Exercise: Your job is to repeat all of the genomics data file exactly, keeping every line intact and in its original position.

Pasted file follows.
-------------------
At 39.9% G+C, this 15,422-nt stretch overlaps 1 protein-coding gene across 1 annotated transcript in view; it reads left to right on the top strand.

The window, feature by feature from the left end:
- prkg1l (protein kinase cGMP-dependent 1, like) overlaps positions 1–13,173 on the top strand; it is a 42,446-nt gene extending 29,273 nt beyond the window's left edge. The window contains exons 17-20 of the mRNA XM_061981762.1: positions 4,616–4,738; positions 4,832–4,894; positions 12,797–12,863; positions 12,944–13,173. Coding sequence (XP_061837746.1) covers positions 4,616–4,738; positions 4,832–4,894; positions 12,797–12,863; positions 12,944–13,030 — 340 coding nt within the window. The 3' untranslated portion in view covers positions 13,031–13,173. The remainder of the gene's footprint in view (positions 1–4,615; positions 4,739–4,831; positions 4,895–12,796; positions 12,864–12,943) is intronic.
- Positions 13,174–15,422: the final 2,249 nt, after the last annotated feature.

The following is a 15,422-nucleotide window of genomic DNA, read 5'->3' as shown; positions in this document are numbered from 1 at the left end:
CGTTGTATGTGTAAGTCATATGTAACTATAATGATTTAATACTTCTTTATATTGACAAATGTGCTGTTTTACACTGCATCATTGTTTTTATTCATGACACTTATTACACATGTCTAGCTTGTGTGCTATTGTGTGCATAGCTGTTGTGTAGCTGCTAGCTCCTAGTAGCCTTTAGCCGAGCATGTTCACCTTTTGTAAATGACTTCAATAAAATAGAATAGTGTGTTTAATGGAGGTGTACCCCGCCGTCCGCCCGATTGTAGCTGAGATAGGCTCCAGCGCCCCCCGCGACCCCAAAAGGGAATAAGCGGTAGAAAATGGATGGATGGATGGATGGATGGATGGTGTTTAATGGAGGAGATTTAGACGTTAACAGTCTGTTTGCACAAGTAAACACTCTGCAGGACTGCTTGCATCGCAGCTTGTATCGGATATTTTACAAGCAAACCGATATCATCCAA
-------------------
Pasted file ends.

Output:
At 39.9% G+C, this 15,422-nt stretch overlaps 1 protein-coding gene across 1 annotated transcript in view; it reads left to right on the top strand.

The window, feature by feature from the left end:
- prkg1l (protein kinase cGMP-dependent 1, like) overlaps positions 1–13,173 on the top strand; it is a 42,446-nt gene extending 29,273 nt beyond the window's left edge. The window contains exons 17-20 of the mRNA XM_061981762.1: positions 4,616–4,738; positions 4,832–4,894; positions 12,797–12,863; positions 12,944–13,173. Coding sequence (XP_061837746.1) covers positions 4,616–4,738; positions 4,832–4,894; positions 12,797–12,863; positions 12,944–13,030 — 340 coding nt within the window. The 3' untranslated portion in view covers positions 13,031–13,173. The remainder of the gene's footprint in view (positions 1–4,615; positions 4,739–4,831; positions 4,895–12,796; positions 12,864–12,943) is intronic.
- Positions 13,174–15,422: the final 2,249 nt, after the last annotated feature.

The following is a 15,422-nucleotide window of genomic DNA, read 5'->3' as shown; positions in this document are numbered from 1 at the left end:
CGTTGTATGTGTAAGTCATATGTAACTATAATGATTTAATACTTCTTTATATTGACAAATGTGCTGTTTTACACTGCATCATTGTTTTTATTCATGACACTTATTACACATGTCTAGCTTGTGTGCTATTGTGTGCATAGCTGTTGTGTAGCTGCTAGCTCCTAGTAGCCTTTAGCCGAGCATGTTCACCTTTTGTAAATGACTTCAATAAAATAGAATAGTGTGTTTAATGGAGGTGTACCCCGCCGTCCGCCCGATTGTAGCTGAGATAGGCTCCAGCGCCCCCCGCGACCCCAAAAGGGAATAAGCGGTAGAAAATGGATGGATGGATGGATGGATGGATGGTGTTTAATGGAGGAGATTTAGACGTTAACAGTCTGTTTGCACAAGTAAACACTCTGCAGGACTGCTTGCATCGCAGCTTGTATCGGATATTTTACAAGCAAACCGATATCATCCAA